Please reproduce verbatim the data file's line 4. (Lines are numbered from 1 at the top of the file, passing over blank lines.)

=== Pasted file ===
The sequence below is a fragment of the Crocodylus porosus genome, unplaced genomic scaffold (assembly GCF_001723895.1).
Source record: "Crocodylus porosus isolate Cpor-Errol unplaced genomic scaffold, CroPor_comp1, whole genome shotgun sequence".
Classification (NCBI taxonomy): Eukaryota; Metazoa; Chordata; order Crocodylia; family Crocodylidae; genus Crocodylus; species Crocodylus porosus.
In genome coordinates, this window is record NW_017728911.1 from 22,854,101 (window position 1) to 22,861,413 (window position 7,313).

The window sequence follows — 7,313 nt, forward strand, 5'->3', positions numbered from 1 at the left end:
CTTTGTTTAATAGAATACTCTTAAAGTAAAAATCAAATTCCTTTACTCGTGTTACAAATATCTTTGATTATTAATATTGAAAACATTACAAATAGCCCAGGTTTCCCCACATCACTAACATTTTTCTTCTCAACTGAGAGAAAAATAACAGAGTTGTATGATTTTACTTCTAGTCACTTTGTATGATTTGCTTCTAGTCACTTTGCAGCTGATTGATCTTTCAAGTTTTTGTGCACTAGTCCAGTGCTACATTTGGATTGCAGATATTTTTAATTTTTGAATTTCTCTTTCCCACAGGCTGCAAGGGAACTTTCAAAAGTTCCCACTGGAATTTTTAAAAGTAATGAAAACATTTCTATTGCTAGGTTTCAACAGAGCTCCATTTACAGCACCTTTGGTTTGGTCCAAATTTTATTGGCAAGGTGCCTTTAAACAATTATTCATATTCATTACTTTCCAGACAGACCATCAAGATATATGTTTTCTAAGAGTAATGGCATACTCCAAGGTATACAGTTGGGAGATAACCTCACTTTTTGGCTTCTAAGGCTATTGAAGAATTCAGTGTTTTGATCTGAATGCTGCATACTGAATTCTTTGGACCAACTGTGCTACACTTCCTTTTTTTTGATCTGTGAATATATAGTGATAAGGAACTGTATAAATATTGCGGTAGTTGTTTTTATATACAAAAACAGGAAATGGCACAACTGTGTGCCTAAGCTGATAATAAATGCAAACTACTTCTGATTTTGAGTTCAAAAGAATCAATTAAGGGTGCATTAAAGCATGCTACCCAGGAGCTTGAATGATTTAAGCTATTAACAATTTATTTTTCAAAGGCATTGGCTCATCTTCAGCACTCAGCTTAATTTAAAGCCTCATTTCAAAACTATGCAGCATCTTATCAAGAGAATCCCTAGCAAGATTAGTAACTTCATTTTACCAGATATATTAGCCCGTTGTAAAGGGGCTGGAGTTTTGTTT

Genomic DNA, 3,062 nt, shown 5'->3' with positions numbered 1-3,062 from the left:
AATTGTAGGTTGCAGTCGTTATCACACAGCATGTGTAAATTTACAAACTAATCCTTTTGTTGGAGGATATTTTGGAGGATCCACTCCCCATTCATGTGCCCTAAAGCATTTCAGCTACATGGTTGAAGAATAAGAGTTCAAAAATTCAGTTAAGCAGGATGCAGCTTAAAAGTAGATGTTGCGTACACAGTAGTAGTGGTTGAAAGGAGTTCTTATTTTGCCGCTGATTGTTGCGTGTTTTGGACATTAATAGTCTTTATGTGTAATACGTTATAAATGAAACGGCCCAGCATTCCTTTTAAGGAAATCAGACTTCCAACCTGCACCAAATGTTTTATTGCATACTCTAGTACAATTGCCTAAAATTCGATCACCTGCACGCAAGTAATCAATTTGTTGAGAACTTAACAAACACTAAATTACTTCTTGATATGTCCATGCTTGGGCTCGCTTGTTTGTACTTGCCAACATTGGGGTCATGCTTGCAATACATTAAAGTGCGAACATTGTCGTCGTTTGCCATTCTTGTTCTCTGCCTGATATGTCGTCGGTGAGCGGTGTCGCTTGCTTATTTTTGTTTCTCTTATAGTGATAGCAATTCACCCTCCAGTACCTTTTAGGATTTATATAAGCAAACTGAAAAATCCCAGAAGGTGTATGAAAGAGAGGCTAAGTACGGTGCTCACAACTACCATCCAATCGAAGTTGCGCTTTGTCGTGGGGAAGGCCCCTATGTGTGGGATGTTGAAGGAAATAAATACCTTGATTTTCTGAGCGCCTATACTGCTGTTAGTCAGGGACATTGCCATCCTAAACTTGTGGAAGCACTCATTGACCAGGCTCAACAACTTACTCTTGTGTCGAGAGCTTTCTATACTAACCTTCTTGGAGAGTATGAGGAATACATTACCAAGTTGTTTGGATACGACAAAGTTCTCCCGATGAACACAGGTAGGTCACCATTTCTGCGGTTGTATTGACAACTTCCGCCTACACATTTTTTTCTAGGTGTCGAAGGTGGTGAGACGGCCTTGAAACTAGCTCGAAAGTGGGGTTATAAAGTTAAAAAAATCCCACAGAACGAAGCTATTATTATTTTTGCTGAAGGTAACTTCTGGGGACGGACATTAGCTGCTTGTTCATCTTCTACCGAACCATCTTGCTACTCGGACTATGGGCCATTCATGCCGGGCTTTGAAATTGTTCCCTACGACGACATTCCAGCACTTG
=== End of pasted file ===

In genome coordinates, this window is record NW_017728911.1 from 22,854,101 (window position 1) to 22,861,413 (window position 7,313).